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Former cashier felt ‘incredulous and guilty’ when police confronted George Floyd

Former cashier felt ‘incredulous and guilty’ when police confronted George Floyd

A former cashier at a Minneapolis convenience store who claimed George Floyd gave him a fake $ 20 bill testified Wednesday that he felt “in disbelief and guilty” as he later looked at the black man of 46. years old being pinned to the ground by the police.

“If I wouldn’t have done it [taken] bill, it could have been avoided, ”said Christopher Martin, 19, who was an employee of the Cup Foods store.

Martin was testifying on the third day of the murder trial of former Minneapolis cop Derek Chauvin.

Chauvin, 45, who is white, faces two murder charges – unintentional second degree murder and third degree murder – in Floyd’s death. Floyd died after Chauvin rested a knee on Floyd’s neck for about nine minutes while two other officers held him down. Video captured by a spectator shows Floyd, in handcuffs, has repeatedly said he cannot breathe.

Chauvin, who was fired from the police force after Floyd’s death, is also charged with the lesser offense of second degree manslaughter.

Along with Martin’s testimony, the Hennepin County District Court also saw approximately 10 minutes of video footage of Floyd inside the Cup Foods convenience store, where he had gone to buy cigarettes.

In the video, Floyd can be seen walking around the store, standing in line, laughing, and doing what appears to be a brief dance.

Martin testified that Floyd was very friendly, approachable and talkative and that he asked Floyd if he played baseball.

‘Looked like he was high’

Floyd replied that he played football but it took a little while to “get to what he wanted to say” and that it “looked like he was high,” Martin told the court.

Martin said he sold Floyd a pack of cigarettes, at which point Floyd handed him a $ 20 bill. When Floyd left the store, Martin said he looked at the invoice and determined, because it contained “blue pigment”, that it was counterfeit.

Martin also noted that the store’s policy is that counterfeit bills accepted by cashiers will be taken from their pay.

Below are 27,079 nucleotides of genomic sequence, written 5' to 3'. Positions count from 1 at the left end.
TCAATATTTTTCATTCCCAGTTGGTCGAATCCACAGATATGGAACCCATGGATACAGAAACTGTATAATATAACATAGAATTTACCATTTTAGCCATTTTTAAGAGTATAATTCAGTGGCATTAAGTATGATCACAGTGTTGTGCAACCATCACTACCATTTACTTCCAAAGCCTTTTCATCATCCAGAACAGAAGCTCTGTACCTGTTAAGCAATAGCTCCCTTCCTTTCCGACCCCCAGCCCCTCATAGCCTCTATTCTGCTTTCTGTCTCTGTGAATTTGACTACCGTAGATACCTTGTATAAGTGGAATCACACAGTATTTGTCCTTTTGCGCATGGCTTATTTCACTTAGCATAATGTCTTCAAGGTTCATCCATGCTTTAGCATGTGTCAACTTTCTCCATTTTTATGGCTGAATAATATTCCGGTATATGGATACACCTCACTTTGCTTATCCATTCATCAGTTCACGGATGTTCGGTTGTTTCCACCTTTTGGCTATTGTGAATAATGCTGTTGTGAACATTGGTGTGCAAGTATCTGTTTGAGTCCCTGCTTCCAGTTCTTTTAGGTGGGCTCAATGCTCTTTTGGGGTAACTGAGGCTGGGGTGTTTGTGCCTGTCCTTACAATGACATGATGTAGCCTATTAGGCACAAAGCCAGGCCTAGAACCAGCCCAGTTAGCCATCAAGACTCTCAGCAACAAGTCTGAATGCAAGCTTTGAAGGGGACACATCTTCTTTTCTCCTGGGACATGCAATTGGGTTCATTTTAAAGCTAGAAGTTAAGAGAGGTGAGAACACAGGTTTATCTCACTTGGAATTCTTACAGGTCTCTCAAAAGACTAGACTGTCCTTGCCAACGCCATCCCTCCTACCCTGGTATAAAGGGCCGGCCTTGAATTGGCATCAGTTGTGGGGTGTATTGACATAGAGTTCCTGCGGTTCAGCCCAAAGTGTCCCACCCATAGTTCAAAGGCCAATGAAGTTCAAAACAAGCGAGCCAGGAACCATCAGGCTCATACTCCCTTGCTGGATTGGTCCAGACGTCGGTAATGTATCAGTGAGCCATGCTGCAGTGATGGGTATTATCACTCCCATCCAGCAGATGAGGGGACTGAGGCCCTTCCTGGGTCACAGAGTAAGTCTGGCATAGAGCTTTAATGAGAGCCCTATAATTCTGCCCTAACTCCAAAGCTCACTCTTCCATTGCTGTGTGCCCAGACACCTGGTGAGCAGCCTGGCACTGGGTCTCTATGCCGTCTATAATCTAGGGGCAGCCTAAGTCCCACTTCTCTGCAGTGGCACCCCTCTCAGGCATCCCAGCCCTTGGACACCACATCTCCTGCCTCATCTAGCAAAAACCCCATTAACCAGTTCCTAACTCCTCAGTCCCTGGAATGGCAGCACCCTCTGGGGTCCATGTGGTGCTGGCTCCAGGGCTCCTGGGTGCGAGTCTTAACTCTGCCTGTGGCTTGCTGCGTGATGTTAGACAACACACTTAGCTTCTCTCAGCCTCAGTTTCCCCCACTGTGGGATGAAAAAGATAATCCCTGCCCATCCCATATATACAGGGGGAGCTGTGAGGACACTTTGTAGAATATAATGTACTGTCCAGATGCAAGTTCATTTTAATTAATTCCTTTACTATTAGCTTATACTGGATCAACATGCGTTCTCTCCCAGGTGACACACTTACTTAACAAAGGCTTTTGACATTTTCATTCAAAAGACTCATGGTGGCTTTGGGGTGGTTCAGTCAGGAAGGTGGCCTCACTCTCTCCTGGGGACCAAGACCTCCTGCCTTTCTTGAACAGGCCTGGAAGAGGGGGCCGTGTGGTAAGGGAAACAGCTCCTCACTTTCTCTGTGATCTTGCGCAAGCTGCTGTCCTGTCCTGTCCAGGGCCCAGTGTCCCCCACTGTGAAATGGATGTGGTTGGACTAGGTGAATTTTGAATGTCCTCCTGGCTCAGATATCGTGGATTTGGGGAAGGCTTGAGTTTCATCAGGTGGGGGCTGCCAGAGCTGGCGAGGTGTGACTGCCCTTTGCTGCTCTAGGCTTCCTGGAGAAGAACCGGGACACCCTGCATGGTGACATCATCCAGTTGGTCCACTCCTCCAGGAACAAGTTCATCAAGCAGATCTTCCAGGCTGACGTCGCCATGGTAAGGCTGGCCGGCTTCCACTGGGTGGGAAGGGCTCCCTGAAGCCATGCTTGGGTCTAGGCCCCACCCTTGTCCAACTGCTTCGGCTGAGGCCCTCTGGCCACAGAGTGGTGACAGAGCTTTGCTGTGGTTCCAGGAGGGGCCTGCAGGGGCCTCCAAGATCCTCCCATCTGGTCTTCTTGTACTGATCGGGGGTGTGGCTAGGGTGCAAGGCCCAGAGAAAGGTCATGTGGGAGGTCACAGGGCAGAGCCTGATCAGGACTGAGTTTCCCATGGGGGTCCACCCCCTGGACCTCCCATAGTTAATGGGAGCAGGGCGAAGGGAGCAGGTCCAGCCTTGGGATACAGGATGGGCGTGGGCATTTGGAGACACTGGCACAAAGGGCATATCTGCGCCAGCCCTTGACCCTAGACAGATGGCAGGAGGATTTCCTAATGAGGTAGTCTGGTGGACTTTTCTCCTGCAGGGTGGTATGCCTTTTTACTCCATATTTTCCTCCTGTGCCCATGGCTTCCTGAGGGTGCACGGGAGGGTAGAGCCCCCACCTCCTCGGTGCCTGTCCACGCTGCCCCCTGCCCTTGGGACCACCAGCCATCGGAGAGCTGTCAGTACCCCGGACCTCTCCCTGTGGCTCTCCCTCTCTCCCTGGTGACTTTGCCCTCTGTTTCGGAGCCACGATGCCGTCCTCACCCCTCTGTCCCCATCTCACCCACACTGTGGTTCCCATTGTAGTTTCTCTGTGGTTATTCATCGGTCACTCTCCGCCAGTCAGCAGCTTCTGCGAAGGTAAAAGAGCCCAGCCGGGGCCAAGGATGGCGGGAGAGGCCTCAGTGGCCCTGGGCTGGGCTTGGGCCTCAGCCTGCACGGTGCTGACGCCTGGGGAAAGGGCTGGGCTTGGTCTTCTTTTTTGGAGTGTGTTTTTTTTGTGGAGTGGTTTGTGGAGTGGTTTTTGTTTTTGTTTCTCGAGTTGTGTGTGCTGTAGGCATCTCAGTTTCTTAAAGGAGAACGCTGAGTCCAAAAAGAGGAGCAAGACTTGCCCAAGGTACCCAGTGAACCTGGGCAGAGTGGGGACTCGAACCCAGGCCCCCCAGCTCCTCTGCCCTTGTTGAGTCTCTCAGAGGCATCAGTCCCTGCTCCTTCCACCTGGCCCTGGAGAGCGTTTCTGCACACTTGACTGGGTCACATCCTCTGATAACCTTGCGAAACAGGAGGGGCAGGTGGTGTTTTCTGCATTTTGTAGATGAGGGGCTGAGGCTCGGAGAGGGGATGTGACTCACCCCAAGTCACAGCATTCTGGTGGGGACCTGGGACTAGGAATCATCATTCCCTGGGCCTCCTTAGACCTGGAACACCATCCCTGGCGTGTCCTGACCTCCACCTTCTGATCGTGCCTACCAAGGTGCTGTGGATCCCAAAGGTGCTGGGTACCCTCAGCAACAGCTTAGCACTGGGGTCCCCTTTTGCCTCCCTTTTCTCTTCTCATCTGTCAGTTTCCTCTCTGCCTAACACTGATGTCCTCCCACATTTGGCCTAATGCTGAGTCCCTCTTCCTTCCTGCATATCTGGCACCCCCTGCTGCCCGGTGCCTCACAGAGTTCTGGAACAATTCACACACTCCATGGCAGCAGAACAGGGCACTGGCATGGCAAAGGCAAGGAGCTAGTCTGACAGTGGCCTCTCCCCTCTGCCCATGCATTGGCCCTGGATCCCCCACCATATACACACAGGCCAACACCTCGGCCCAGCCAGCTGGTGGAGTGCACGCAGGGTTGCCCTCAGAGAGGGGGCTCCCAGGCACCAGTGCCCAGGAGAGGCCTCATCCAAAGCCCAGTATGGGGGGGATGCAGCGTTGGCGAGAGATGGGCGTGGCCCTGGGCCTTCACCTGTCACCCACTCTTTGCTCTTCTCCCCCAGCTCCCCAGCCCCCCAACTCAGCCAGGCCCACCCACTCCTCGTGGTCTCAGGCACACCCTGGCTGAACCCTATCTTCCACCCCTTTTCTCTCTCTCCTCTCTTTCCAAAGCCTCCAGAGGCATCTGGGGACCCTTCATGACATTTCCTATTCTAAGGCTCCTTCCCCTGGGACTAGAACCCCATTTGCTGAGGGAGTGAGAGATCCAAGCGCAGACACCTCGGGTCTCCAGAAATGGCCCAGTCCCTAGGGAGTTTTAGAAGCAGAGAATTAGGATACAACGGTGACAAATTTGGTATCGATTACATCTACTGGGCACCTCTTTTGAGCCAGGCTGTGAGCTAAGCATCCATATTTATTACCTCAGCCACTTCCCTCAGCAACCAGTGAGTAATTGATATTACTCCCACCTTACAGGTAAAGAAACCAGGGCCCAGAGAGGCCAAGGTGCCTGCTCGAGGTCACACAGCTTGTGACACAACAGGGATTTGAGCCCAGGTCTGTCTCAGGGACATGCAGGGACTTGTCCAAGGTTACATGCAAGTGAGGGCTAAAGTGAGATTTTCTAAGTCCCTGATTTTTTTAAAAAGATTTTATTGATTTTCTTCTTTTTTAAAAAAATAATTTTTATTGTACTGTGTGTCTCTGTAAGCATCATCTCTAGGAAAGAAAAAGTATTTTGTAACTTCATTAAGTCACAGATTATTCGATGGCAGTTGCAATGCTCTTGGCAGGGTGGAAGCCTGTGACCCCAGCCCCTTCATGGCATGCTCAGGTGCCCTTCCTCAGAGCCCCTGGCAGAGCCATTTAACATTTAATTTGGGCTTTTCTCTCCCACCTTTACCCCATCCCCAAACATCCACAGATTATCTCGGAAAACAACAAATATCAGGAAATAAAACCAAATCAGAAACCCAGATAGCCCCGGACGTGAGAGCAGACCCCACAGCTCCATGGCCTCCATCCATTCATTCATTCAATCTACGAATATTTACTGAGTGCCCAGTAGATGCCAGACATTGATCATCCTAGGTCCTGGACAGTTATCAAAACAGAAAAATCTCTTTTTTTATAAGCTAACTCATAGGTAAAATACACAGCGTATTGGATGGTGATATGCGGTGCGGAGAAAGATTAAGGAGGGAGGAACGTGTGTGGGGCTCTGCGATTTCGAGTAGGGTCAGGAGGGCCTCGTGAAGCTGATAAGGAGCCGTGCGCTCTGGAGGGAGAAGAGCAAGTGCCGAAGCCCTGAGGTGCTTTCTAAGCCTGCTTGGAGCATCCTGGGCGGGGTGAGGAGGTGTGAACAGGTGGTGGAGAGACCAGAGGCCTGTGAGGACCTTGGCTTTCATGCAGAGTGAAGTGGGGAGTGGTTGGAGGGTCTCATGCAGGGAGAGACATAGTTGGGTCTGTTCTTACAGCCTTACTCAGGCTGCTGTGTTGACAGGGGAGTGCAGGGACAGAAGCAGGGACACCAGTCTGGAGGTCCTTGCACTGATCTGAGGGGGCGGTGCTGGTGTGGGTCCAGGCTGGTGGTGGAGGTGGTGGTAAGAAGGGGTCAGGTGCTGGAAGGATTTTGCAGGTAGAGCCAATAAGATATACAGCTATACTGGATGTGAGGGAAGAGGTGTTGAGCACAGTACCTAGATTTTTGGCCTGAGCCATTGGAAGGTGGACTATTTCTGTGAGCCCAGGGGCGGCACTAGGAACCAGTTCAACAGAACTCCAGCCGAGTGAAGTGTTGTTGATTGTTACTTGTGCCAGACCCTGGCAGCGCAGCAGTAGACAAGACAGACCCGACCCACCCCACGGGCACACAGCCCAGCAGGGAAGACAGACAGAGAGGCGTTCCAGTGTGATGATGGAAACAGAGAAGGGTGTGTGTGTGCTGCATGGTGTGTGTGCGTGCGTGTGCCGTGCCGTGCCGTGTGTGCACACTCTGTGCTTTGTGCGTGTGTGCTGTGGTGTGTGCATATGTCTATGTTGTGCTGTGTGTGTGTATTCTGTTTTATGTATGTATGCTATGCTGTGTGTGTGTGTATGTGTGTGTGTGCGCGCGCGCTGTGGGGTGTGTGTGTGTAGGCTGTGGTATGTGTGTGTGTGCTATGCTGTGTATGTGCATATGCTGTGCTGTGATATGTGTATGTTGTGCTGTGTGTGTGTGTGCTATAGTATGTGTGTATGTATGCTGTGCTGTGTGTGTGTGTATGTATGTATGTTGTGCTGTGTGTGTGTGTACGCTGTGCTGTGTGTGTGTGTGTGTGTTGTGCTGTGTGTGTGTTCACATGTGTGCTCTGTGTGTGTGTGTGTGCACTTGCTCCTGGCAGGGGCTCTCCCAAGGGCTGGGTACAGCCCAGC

He said he originally planned to just put the bill on his “tab” and thought Floyd “didn’t really know it was a bogus bill.”

However, Martin warned the store manager, who told Martin to come out and ask Floyd to come back to the store.

Former convenience store cashier Christopher Martin said Floyd gave him a fake $ 20 bill. (Court TV / The Associated Press)

Refused to return

Martin said he tried this twice, once with a colleague and a second time with two different colleagues. Both times, Martin said, Floyd refused to return to the store.

It was after the second refusal that the manager told another colleague to call the police.

After police arrived, Martin said he stepped outside as people gathered on the sidewalk and yelled at officers who were confronting Floyd. He then called his mother, with whom he lived in an upstairs apartment, and told him to stay inside. He then took out his phone and started recording.

Martin said he saw one of the agents, Tou Thao, push one of his colleagues. Martin said he also restrained another man who was trying to defend himself after being pushed by Thao.

On cross-examination by Chauvin’s defense attorney Eric Nelson, Martin told the court that Floyd had been in the store earlier with another man. This man, said Martin, had been caught passing a fake $ 20 bill, a bill that looked like the one Floyd had paid with, Martin said.

The prosecution claims Chauvin crashed his knee into Floyd’s neck, an application of unreasonable force which she said led to his later death in hospital. But Chauvin’s defense contends that the 19-year-old veteran police officer did exactly what he was trained to do and that Floyd’s death was the result of a combination of underlying medical conditions and drugs in his system.

Three other officers present at the scene were dismissed. Thao, J. Alexander Kueng and Thomas Lane have been charged with aiding and abetting second degree murder and aiding and abetting second degree manslaughter, and will be tried in August.

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